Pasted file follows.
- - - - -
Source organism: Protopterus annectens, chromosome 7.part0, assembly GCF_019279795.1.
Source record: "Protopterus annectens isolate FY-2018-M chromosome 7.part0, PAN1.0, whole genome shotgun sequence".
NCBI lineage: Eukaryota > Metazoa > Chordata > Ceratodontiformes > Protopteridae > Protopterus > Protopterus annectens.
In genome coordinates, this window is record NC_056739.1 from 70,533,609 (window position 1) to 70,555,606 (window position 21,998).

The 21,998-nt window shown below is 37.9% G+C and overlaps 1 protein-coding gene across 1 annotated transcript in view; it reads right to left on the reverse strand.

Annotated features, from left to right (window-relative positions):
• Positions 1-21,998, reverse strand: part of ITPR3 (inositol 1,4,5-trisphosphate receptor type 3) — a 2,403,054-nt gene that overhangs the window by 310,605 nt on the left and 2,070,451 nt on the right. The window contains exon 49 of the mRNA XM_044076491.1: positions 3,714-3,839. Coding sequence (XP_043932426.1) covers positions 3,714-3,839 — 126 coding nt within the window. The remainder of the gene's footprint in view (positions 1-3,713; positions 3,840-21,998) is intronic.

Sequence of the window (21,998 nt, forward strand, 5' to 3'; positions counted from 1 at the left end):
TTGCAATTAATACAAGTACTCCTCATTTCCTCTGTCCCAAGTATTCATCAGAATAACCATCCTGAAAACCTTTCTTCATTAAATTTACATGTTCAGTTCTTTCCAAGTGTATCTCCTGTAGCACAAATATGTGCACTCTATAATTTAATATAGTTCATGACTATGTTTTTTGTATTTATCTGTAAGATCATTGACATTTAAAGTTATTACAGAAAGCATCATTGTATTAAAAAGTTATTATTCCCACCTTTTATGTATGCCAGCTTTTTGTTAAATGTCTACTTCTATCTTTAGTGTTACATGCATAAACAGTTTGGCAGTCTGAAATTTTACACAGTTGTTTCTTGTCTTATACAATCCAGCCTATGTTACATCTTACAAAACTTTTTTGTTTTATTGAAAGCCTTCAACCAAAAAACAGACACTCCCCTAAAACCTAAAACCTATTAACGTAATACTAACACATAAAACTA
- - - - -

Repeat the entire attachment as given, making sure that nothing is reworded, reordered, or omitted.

Source organism: Protopterus annectens, chromosome 7.part0, assembly GCF_019279795.1.
Source record: "Protopterus annectens isolate FY-2018-M chromosome 7.part0, PAN1.0, whole genome shotgun sequence".
NCBI lineage: Eukaryota > Metazoa > Chordata > Ceratodontiformes > Protopteridae > Protopterus > Protopterus annectens.
In genome coordinates, this window is record NC_056739.1 from 70,533,609 (window position 1) to 70,555,606 (window position 21,998).

The 21,998-nt window shown below is 37.9% G+C and overlaps 1 protein-coding gene across 1 annotated transcript in view; it reads right to left on the reverse strand.

Annotated features, from left to right (window-relative positions):
• Positions 1-21,998, reverse strand: part of ITPR3 (inositol 1,4,5-trisphosphate receptor type 3) — a 2,403,054-nt gene that overhangs the window by 310,605 nt on the left and 2,070,451 nt on the right. The window contains exon 49 of the mRNA XM_044076491.1: positions 3,714-3,839. Coding sequence (XP_043932426.1) covers positions 3,714-3,839 — 126 coding nt within the window. The remainder of the gene's footprint in view (positions 1-3,713; positions 3,840-21,998) is intronic.

Sequence of the window (21,998 nt, forward strand, 5' to 3'; positions counted from 1 at the left end):
TTGCAATTAATACAAGTACTCCTCATTTCCTCTGTCCCAAGTATTCATCAGAATAACCATCCTGAAAACCTTTCTTCATTAAATTTACATGTTCAGTTCTTTCCAAGTGTATCTCCTGTAGCACAAATATGTGCACTCTATAATTTAATATAGTTCATGACTATGTTTTTTGTATTTATCTGTAAGATCATTGACATTTAAAGTTATTACAGAAAGCATCATTGTATTAAAAAGTTATTATTCCCACCTTTTATGTATGCCAGCTTTTTGTTAAATGTCTACTTCTATCTTTAGTGTTACATGCATAAACAGTTTGGCAGTCTGAAATTTTACACAGTTGTTTCTTGTCTTATACAATCCAGCCTATGTTACATCTTACAAAACTTTTTTGTTTTATTGAAAGCCTTCAACCAAAAAACAGACACTCCCCTAAAACCTAAAACCTATTAACGTAATACTAACACATAAAACTA